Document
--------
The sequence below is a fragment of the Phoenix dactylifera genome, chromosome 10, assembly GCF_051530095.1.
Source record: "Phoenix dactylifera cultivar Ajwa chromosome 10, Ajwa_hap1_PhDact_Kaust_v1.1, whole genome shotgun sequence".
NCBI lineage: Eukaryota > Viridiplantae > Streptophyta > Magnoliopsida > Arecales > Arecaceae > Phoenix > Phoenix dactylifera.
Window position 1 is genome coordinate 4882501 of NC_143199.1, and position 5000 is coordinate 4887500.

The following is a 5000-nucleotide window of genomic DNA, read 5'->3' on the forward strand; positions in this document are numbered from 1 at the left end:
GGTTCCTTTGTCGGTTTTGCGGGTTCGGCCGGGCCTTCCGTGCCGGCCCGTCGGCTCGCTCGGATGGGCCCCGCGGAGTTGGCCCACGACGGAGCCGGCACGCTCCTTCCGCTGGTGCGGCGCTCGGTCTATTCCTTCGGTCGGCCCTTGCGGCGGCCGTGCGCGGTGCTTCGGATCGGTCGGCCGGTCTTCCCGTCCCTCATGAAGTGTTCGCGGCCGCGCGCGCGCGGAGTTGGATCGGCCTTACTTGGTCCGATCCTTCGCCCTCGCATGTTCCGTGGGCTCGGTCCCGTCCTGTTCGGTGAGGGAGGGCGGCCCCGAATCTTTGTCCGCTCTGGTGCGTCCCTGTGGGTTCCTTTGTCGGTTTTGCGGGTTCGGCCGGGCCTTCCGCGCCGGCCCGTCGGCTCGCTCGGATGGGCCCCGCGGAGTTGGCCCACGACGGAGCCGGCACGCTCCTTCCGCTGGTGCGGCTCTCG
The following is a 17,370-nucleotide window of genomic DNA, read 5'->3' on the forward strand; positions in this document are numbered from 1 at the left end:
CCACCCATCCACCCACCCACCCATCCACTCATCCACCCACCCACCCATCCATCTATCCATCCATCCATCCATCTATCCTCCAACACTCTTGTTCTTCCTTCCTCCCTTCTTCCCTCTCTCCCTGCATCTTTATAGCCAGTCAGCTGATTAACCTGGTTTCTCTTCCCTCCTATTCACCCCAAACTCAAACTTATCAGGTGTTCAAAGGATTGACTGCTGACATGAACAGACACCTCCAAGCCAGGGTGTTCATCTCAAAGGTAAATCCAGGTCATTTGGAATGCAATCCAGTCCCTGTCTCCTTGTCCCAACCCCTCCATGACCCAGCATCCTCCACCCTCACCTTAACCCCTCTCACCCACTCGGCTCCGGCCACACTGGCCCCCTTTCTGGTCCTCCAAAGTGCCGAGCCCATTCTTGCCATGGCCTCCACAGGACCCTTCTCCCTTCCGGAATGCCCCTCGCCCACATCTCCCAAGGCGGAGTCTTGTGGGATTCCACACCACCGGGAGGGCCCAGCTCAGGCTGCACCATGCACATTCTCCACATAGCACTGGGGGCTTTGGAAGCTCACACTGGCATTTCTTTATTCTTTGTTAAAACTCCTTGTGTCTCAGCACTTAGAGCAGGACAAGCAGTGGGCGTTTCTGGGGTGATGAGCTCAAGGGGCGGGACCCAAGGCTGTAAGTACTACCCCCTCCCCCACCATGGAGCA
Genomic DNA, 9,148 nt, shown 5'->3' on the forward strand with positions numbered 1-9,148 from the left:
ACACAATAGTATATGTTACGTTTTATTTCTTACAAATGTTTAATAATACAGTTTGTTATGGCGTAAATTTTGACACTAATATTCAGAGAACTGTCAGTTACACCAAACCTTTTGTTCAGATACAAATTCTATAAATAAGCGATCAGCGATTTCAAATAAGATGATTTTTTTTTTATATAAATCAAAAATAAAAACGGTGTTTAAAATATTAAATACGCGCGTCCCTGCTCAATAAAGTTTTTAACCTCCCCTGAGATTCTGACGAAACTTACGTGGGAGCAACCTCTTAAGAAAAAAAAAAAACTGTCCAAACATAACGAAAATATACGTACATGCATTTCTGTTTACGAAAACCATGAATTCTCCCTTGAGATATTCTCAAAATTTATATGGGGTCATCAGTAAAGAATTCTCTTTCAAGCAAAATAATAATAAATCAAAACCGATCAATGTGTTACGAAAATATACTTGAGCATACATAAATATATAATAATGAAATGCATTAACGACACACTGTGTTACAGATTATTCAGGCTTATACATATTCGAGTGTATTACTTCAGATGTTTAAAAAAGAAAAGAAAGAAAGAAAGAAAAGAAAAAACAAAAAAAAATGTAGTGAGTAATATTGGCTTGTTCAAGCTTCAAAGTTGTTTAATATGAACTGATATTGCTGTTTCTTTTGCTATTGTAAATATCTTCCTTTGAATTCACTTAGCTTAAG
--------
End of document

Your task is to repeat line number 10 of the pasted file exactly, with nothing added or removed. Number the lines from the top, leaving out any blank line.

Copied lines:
ACACAATAGTATATGTTACGTTTTATTTCTTACAAATGTTTAATAATACAGTTTGTTATGGCGTAAATTTTGACACTAATATTCAGAGAACTGTCAGTTACACCAAACCTTTTGTTCAGATACAAATTCTATAAATAAGCGATCAGCGATTTCAAATAAGATGATTTTTTTTTTATATAAATCAAAAATAAAAACGGTGTTTAAAATATTAAATACGCGCGTCCCTGCTCAATAAAGTTTTTAACCTCCCCTGAGATTCTGACGAAACTTACGTGGGAGCAACCTCTTAAGAAAAAAAAAAAACTGTCCAAACATAACGAAAATATACGTACATGCATTTCTGTTTACGAAAACCATGAATTCTCCCTTGAGATATTCTCAAAATTTATATGGGGTCATCAGTAAAGAATTCTCTTTCAAGCAAAATAATAATAAATCAAAACCGATCAATGTGTTACGAAAATATACTTGAGCATACATAAATATATAATAATGAAATGCATTAACGACACACTGTGTTACAGATTATTCAGGCTTATACATATTCGAGTGTATTACTTCAGATGTTTAAAAAAGAAAAGAAAGAAAGAAAGAAAAGAAAAAACAAAAAAAAATGTAGTGAGTAATATTGGCTTGTTCAAGCTTCAAAGTTGTTTAATATGAACTGATATTGCTGTTTCTTTTGCTATTGTAAATATCTTCCTTTGAATTCACTTAGCTTAAG